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#RhyPiBoMo Friday Favorite Rhyming Picture Book

l6e5a0242-m0xd-w640_h480_q80When my oldest son was nine months old we moved into our first house. It was, at the time, the house of my dreams; a small 3-bedroom ski chalet nestled in the woods, on a great piece of property. It even came with a pool that was quite a bit more than a stones throw from the house, but lay adjacent to the woods, surrounded by a natural grassy border.  It even had a little stick built pool house with brown cedar siding, and barn red Dutch doors; a miniature twin of the main house. We moved in in July and I could not have been happier. When winter came, so did the big snows that buried us down our little hill, and made getting out of the driveway a new kind of winter sport. My son had a room right down the short narrow bridge overlooking the kitchen, from my room. His room was large with high ceilings and a huge picture window that looked out into the woods. Throughout the seasons, and after the sun had set, I would sit and rock with him in my green, glider chair I’d received at my baby shower. These were the quiet moments that I relished, and it was my time to share with him the beautiful pile of picture books adorning his bookshelf.

My participation in #RhyPiBoMo has reminded me of that little house in the woods, and all the wonderful children’s books whose words past over my lips in the quiet dark on those snowy nights. One of the books that came to mind in particular was a book that when I first read it I absolutely hated it. I couldn’t believe anyone ever agreed to publish it. I had such a visceral reaction to this book it was almost comical. I even went to the Internet to research its history, author, publisher, and date of publication. You could say I was a little obsessed. I just had to figure out what made this book tick, and why I wasn’t getting it. Perhaps it was I. My long commutes back and forth to the city, 12-hour night shifts, and new induction into motherhood might have been altering my perception. And face it, I hadn’t read a children’s book since I was a child. Maybe I was out of practice, or out of touch with what was hip and new, or maybe I was coming at this book all-wrong and needed an attitude adjustment.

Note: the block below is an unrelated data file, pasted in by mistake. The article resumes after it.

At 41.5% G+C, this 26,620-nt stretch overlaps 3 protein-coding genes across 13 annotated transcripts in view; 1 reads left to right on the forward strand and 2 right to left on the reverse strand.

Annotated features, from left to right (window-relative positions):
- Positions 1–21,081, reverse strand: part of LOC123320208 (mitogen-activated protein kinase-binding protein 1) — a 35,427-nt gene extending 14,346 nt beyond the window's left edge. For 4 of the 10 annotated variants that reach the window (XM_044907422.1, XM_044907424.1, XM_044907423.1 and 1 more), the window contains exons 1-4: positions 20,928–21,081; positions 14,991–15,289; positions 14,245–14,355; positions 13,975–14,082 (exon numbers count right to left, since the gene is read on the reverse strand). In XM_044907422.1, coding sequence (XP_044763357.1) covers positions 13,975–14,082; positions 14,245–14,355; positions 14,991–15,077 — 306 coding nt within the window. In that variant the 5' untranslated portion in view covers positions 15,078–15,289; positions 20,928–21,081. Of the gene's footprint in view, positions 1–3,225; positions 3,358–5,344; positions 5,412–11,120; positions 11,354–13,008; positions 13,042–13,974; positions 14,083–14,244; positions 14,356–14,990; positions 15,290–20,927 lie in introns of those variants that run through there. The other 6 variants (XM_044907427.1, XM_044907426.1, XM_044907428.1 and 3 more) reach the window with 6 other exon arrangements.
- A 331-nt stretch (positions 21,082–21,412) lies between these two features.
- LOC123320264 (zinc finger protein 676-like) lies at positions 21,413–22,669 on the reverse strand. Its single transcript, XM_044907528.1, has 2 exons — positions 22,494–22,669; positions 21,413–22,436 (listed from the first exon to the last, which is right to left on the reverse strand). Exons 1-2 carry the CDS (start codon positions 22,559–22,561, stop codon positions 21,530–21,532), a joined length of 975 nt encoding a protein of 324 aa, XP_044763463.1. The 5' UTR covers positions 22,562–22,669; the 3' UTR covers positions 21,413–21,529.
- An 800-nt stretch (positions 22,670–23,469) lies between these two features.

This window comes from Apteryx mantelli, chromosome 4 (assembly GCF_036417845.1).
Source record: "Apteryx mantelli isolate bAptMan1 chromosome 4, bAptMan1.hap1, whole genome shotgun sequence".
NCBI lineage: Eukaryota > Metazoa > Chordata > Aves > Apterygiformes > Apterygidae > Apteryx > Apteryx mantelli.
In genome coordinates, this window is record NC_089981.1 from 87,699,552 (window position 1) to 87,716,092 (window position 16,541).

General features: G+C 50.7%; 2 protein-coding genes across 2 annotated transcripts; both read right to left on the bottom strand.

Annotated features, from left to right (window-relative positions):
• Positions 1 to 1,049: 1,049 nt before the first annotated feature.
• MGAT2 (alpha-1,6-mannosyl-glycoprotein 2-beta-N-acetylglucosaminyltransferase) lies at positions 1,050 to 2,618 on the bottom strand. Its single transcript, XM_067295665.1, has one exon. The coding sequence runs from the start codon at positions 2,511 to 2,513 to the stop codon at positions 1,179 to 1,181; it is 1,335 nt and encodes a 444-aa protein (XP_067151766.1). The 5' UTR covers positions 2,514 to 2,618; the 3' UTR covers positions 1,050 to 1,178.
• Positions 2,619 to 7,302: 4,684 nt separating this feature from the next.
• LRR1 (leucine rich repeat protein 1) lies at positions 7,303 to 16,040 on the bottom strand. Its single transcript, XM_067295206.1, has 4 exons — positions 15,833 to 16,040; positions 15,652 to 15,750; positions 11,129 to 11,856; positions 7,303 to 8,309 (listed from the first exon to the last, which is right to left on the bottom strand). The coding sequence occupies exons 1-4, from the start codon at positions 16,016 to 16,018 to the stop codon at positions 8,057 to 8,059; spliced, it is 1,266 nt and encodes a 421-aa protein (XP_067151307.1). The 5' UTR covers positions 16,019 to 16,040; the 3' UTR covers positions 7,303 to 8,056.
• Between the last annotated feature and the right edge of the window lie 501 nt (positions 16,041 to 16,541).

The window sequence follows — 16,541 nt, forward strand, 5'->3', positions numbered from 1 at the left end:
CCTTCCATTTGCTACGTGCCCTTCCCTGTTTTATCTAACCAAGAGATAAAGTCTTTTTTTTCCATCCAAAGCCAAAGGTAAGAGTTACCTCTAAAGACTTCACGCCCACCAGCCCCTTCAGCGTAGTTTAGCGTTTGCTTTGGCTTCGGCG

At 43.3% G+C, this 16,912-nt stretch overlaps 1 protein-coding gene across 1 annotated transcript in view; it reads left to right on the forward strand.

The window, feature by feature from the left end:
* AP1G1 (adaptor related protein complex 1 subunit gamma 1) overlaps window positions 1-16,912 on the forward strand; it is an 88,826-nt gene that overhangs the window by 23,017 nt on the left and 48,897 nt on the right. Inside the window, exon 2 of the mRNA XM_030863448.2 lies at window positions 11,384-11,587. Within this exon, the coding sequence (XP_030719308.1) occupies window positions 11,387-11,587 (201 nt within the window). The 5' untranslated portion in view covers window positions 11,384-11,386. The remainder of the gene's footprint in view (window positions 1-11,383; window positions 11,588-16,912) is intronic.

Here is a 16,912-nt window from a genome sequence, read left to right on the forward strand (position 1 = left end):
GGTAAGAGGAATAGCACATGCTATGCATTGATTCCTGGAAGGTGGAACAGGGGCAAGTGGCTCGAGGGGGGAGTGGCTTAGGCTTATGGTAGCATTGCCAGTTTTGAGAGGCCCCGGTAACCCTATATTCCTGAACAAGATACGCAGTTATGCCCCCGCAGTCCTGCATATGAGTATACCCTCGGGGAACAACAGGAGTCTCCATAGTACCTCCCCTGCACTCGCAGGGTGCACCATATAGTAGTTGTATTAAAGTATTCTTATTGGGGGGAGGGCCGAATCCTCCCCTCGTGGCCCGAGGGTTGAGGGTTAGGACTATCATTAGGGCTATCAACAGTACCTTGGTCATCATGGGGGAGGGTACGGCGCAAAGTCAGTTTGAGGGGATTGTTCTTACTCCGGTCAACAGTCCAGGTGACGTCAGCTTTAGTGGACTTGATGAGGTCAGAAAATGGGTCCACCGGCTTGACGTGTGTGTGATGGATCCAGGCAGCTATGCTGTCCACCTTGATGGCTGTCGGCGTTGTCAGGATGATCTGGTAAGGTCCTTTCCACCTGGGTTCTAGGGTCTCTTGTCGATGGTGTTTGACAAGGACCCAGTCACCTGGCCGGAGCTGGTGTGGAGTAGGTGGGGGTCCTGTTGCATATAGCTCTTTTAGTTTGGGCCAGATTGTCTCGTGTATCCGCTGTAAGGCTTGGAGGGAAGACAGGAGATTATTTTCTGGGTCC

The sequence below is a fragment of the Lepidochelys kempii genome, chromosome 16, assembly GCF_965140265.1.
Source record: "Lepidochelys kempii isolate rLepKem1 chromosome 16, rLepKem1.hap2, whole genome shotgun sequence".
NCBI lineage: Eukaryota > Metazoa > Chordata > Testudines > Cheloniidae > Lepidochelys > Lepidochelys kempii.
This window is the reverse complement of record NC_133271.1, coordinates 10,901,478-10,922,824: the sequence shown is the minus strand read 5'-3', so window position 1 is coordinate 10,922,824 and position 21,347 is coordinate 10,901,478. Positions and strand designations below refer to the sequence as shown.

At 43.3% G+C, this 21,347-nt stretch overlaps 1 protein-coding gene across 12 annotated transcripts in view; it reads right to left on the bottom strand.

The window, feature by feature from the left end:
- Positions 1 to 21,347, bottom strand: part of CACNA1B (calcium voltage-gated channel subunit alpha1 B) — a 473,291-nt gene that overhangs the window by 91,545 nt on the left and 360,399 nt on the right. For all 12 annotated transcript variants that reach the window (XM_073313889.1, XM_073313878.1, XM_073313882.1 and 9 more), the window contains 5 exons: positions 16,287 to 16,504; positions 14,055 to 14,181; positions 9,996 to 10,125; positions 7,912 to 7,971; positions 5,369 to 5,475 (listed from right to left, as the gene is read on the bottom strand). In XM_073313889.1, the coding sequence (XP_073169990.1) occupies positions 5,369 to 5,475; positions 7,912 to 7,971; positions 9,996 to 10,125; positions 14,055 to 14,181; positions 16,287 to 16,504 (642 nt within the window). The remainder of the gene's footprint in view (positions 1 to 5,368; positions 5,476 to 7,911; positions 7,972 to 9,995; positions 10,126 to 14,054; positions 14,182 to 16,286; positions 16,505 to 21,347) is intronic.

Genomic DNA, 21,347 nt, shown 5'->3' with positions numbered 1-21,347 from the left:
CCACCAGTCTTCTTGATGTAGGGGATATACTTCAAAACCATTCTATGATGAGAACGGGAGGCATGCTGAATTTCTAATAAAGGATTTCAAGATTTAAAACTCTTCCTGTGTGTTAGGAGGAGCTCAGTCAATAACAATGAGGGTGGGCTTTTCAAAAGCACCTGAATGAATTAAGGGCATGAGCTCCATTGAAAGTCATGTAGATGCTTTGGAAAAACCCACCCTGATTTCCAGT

After completing my extensive research, I discovered the book was older than me, so hip and new was out, I might have read it as it kid, but didn’t remember, so yes I might have been out of practice. I decided to read the book again. Then I found myself reading it more and more every night. I slowly began to fall in love with this book. It got to the point where I could recite all the words verbatim in the dark, while gently rocking my son off to sleep. Indeed it was an attitude adjustment that I needed. This book was brilliant, beautiful, and simple. Its rhythm matched the gliding of my chair, and the slow drooping of my son’s sleepy eyes and his slowing breath.

That big beautiful room welcomed two more children, and countless more nights gliding my children to sleep with the simple ebb and flow of Margaret Wise Brown’s Goodnight Moon, illustrated by Clement Hurd.

Goodnightmoon

            Though I have long moved away from my little chalet in the woods, my tattered copy of Goodnight Moon remains a staple in my house, and a reminder of the beauty of simplicity and grace that we mothers share rocking our babies in the night while saying our goodbye’s to the day.